Emotion and Belief

In my last post, I set the stage for this series on self-awareness and how this internally directed mindfulness really is the embodiment of “Be the change.”

I left you with the notion that every single horrible event in the world is presenting us as individuals with the opportunity to make a choice about how we will react.  Will we react out of love? Or will we react out of fear or some other emotion that is a variant of it?

When the majority of people on planet earth are reacting with fear or one of its most detrimental counterparts, hate and anger, we are projecting that energy out into the world on a massive scale. It perpetuates a self-imposed cycle.

Someone does something we perceive as “wrong” and then we get pissed off about it and react with a fear-based response, which pushes more fear energy out into the world and causes the original offender to become angry as well, and then the argument which started between two people snowballs into a full-on group brawl, and so the cycle continues, on and on and on.

So long as the opportunity presents itself and the majority of people choose fear over love… the cycle will continue, because it’s self-perpetuated. And those whose spiritual contracts are to participate in these events and be the instigators will continue doing their duty of giving us the choice, waiting for us to choose love.

The Chicken and the Egg: Which came first? The belief or the emotion?

Emotions and beliefs are closely tied together.  Emotions reinforce beliefs which create automatic emotional responses and every subsequent experience reinforces that emotional response until it solidifies itself as a morally-based opinion. People often have a hard time separating the three.

How can you tell the difference between an emotion, a belief and an opinion?

Emotions are what they are. You feel them. They can be complex and hard to interpret because sometimes we feel SO many emotions at once that may be conflicting and it becomes difficult to sort through them, but they are essentially energy and they are your body’s biological response to the environment around you. They give you feedback about your experiences.

It is your beliefs about emotions that can be distorted, based (once again) on your beliefs. An example might be, “I feel this way, and I know it’s wrong, why can’t I stop feeling this way?” The belief that an emotion is right or wrong is a distortion. Emotions aren’t right or wrong, they just are. So what is the belief that you hold which tells you that it’s wrong to feel that way?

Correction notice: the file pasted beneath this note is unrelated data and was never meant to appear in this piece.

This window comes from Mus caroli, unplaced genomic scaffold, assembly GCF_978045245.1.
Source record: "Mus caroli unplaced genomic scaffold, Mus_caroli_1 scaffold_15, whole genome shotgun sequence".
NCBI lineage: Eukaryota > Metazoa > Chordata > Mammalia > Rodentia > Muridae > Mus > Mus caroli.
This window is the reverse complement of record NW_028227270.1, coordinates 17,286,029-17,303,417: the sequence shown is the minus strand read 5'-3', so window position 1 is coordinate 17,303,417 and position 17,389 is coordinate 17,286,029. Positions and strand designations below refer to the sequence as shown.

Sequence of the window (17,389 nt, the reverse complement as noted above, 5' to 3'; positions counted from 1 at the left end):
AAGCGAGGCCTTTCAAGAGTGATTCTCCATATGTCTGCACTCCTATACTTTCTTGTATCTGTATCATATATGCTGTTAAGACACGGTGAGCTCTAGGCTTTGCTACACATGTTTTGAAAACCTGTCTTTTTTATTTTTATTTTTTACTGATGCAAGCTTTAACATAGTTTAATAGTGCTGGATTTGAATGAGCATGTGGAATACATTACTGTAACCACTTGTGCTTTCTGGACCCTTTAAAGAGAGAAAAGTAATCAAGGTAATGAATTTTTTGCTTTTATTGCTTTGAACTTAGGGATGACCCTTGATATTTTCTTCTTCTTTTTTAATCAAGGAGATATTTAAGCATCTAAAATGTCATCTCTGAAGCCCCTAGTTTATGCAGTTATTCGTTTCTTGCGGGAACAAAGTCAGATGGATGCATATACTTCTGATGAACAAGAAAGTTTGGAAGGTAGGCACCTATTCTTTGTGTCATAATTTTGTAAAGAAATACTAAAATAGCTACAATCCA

Beliefs can also CAUSE emotional reactions. You have a strong emotional reaction because of a belief that you hold about something–usually yourself– is being challenged.

For example, some people get really worked up about cursing. They are having an emotional reaction because they hold an opinion that cursing is somehow wrong based on a belief that it is inappropriate and it makes them feel uncomfortable. If they didn’t hold that belief, it wouldn’t bother them at all.

So in that case, you have to look at why that makes them uncomfortable and where that belief came from. They formed that belief around that experience because of that uncomfortableness, so what are they associating the act of cursing with that’s making them uncomfortable?

It’s not really the cursing, it’s whatever that they are associating it with that’s the real cause. The cursing is a diversion from the real problem.

The whole thing is like a domino effect of cause, react, cause, react, cause, react. Imagine that each reaction either creates a new belief or reinforces an old one–those are the scaffolding of the belief structure.

It’s only when you start tearing that structure down and sifting through those causes and reactions that you are able to dismantle the belief structure and get to the root cause, which is almost always a (false) belief about the self. The original “distortion.”

In the example of cursing, maybe that person had an abusive parental figure who cursed at them a lot and also told them that they were a horrible person, unworthy, etc. Deep down, they associate the cursing with feelings of unworthiness, perhaps they secretly hold that belief about themselves, that the person who told them that was right. But that is a distortion.

Your REAL self, the person that you are born as, is perfect. All it knows is pure, unconditional love, because that’s where it came from.

That’s your soul. And when a person carries healthy beliefs about themselves, more of that light shines through and little things, like cursing, aren’t a big deal at all.

In my next (and last) post in this series, Be the Change: Practicing Self-Awareness, we’ll talk about how to ask yourself if your feelings are misplaced because of a (perhaps faulty) belief about the event/person/action that triggered them.

Part 1 | Part 2 | Part 3



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